There are different ways to install Marmoleum. It mostly depends on the type of Marmoleum flooring being installed. It costs between $2.75 and $3.55 per square foot to install Marmoleum flooring. 

Marmoleum can be installed as a complete sheet that’s cut to fit the dimensions of an entire room. It is also available as tiles that click into place, or as planks that are installed much like wood flooring. In most cases, Marmoleum needs to be installed using an adhesive. This, however, will still depend on factors like the moisture levels of a room, the location of the floor in the house, and the amount of foot traffic in that particular area.  

Forbo has also produced the Marmoleum Click, a type of flooring that utilized the tongue-and-groove technology to facilitate the easy installation of Marmoleum without adhesives. Though this can be done by any experienced DIYer, the installation of Marmoleum floors should typically be done by professionals like the experts at Best Flooring. 

The reason for this is that the flooring process has quite a few steps. First, the leveling of the sub-floor must be done as well as other preparations that are necessary before it can accept the flooring. Marmoleum sheets are also quite heavy, and though they can easily be cut, it requires a professional to do the job correctly. This is especially true if your floor is to be embedded with designs, patterns, and borders.  

Marmoleum is largely resistant to water, but it isn’t waterproof. Therefore, spills should be cleaned immediately. Aside from that, the floors should be dry-mopped and damp-mopped regularly using Marmoleum floor cleaner, and should never be sanitized using harsh cleaners such as ammonia-based substitutes, which can damage it.  

It is advisable to place soft material under your furniture to avoid damage to your linoleum floors. If it does sustain permanent damage, however, applying several coats of Topshield might be a good way to restore it to its original state.  

When using rugs, avoid latex or rubber-backed mats as the chemicals in them can stain Marmoleum floors. 

Marmoleum VS. Other Flooring Choices 

How does Marmoleum compare to other types of flooring? 

Marmoleum vs. Wood/Bamboo – bamboo/wood is also an environmental-friendly option and is available in a wide range of colors. Though the maintenance practices are a bit more intricate, sanding and refinishing wood restores it to its original state every time. Nevertheless, wood sustains damage easily and is very prone to moisture damage. Furthermore, it costs $7 to $12 per square foot to install.  

Marmoleum vs. Vinyl – vinyl is quite a decent option for baths and kitchens. It is just as easy to install and similarly durable, but is more resistant to moisture and stains. However, vinyl is ultimately a petroleum product, and is not as resilient as linoleum. It also costs $4 to $9 per square foot to install. 

Marmoleum vs. Ceramic – ceramic can be installed by the experienced DIYer and is highly resistant to bacteria and allergens. That’s were all the good things stop though, because ceramic tiles crack too often, can be quite slippery, and require sealant to be applied at least once every year. Ceramic tiles can be installed at a cost of $8 to $15 per square foot.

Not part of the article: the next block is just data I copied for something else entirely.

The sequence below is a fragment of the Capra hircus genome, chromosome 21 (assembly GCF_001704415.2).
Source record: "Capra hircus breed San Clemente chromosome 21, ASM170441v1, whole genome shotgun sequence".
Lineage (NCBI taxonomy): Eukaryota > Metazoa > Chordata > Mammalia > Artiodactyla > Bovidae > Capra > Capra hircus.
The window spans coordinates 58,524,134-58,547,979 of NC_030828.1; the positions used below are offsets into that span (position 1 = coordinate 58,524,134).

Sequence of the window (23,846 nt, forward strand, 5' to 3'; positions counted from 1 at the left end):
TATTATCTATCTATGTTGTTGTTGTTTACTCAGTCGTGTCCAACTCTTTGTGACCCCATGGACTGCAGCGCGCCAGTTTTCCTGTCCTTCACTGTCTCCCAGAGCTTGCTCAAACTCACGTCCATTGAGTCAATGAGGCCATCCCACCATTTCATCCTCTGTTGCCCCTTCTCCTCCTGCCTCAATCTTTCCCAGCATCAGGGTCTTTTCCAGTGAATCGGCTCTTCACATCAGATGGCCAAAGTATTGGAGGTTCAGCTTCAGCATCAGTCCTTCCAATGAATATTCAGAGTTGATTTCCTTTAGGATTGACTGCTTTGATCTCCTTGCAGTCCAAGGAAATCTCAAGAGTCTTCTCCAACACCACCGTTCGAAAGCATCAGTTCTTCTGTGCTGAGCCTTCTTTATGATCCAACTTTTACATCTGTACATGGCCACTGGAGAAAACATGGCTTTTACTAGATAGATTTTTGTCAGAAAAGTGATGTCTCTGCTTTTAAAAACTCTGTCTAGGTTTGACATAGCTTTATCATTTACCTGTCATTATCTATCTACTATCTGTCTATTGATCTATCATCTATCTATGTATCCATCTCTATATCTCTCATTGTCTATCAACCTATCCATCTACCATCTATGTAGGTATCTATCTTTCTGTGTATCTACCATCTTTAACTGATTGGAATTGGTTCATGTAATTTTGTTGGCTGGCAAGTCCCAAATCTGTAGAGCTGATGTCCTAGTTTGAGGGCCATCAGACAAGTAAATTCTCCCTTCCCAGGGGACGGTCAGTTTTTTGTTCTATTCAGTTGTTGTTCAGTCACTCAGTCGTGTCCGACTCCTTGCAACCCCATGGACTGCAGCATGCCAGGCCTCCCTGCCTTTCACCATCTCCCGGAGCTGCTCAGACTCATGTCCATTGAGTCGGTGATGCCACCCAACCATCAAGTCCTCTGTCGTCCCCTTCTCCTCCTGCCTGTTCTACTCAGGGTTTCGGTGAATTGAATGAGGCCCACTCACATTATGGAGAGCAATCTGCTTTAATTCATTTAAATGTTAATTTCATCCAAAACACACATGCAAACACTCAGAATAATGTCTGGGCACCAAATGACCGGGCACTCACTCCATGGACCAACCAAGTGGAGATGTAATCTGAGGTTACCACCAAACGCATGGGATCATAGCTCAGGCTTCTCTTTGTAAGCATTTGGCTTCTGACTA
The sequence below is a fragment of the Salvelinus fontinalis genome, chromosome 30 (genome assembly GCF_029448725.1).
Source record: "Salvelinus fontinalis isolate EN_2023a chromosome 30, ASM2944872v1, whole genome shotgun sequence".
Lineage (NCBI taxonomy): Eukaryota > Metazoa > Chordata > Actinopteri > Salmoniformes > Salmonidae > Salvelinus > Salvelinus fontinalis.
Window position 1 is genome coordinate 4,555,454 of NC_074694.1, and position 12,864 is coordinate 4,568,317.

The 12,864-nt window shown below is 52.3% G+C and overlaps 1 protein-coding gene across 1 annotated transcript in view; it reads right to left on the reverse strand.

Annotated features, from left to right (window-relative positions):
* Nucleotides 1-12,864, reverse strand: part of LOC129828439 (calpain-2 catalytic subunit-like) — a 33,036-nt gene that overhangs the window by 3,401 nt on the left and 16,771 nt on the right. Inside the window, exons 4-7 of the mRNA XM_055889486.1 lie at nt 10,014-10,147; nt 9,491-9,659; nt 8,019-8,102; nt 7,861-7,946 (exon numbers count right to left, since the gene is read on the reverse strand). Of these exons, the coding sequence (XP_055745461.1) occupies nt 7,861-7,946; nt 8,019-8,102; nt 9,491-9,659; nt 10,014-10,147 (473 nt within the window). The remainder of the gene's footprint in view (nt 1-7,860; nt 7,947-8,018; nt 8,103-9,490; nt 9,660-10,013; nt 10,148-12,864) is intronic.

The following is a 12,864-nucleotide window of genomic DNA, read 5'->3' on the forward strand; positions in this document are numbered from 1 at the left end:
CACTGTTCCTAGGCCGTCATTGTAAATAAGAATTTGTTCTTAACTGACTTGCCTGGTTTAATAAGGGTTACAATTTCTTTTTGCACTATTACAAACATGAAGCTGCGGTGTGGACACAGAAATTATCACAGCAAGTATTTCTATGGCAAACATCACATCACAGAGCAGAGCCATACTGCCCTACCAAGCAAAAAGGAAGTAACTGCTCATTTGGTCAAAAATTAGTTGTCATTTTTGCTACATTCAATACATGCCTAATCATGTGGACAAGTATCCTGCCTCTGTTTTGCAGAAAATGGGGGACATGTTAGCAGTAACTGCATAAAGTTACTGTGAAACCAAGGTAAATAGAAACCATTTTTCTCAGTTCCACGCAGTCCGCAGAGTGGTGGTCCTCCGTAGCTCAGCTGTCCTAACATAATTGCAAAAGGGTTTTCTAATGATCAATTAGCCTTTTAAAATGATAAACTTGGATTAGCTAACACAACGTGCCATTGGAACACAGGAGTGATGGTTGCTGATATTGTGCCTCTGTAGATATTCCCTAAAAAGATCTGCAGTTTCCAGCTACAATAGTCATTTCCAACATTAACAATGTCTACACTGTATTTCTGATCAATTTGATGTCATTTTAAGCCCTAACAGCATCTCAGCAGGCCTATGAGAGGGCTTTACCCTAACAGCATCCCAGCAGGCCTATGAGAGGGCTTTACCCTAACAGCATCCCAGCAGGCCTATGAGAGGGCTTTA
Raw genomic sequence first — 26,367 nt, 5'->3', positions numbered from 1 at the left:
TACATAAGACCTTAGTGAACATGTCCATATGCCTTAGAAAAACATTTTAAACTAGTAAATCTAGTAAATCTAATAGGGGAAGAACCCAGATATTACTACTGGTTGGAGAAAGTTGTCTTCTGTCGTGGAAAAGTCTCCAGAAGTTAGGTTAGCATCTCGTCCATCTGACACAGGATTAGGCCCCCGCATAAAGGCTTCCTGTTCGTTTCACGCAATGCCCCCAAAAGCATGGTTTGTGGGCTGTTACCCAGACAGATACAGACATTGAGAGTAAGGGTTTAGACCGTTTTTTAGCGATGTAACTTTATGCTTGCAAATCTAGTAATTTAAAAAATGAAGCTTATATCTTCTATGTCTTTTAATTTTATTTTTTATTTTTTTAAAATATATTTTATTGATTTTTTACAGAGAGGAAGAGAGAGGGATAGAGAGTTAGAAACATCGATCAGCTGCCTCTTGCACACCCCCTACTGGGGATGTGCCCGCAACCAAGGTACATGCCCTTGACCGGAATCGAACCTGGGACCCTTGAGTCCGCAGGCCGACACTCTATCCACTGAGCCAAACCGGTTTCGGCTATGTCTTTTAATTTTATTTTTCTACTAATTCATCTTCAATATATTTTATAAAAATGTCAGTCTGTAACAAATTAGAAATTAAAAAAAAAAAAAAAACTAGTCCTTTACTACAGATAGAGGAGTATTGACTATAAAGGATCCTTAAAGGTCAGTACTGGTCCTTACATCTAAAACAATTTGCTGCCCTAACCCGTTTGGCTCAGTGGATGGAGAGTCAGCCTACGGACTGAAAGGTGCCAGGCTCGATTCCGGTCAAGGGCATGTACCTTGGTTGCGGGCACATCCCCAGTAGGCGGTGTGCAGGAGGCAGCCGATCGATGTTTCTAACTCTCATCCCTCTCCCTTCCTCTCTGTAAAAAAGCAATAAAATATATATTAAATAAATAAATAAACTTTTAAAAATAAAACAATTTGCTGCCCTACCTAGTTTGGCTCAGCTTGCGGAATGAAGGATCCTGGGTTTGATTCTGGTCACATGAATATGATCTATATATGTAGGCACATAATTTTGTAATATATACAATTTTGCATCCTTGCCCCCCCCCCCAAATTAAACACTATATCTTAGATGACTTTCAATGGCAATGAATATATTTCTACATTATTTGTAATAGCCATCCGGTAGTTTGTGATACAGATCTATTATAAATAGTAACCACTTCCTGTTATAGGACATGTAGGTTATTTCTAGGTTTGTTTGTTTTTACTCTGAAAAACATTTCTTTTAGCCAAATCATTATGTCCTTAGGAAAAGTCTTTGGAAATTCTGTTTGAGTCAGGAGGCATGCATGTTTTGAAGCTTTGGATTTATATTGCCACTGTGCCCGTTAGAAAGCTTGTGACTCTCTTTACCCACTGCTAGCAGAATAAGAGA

Marmoleum vs. Laminate – plastic laminate is perhaps the easiest to install, and can be fashioned to mimic the look of hardwood floors. It is also quite moisture-resistant. Unfortunately, plastic laminate cannot be refinished, and usually requires replacement when worn down. It costs $4 to $8 per square foot to install. \

Marmoleum vs. Linoleum – although linoleum and Marmoleum share the same characteristics, the former is a bit more expensive to install, costing $4 to $9 per square foot. 

Marmoleum vs. Carpet – carpets are soft, low-maintenance, and absorb sound. They come in a wide range of textures, patterns, fibers, and colors. On the downside, spills are hard to deal with when it comes to carpeting. Nevertheless, the cost of installation, which is about $2 per square foot, is still a lot cheaper than the cost of installation for other types of flooring.  

Marmoleum as an Eco-Friendly Flooring Option 

Linoleum flooring is made from raw, renewable materials, and is thus considered environmentally friendly. According to Forbo, Marmoleum is 96 percent organic, and no VOCs (volatile organic compounds) or toxic chemicals are used in the manufacturing process.  

Their impact on the global environment is among the lowest when it comes to flooring products, with carpeting ranked as one of the highest contributors to global warming. Marmoleum remains durable because the oxidation of the linseed oil used to make it is a continuous process that makes it even stronger with time. This relentless oxidation is also what gives it its strong antibacterial properties since the oxidized environment does not suit the survival of bacteria. 

Linoleum is also antistatic—unlike some forms of carpeting—and since some types of Marmoleum don’t require adhesives during installation, they are ideal for people with allergies.  

Best Flooring combines the BEST products with quality workmanship, superior knowledge, and low prices to provide Indianapolis and Peru with services unmatched by our competitors in Indianapolis and the surrounding areas. Call us today for a free quote! 




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  • VinylFlooring
    January 26, 2019, 1:14 pm REPLY

    I like the way you have compared Marmoleum with other flooring styles to clear doubts in the minds of readers. nice job!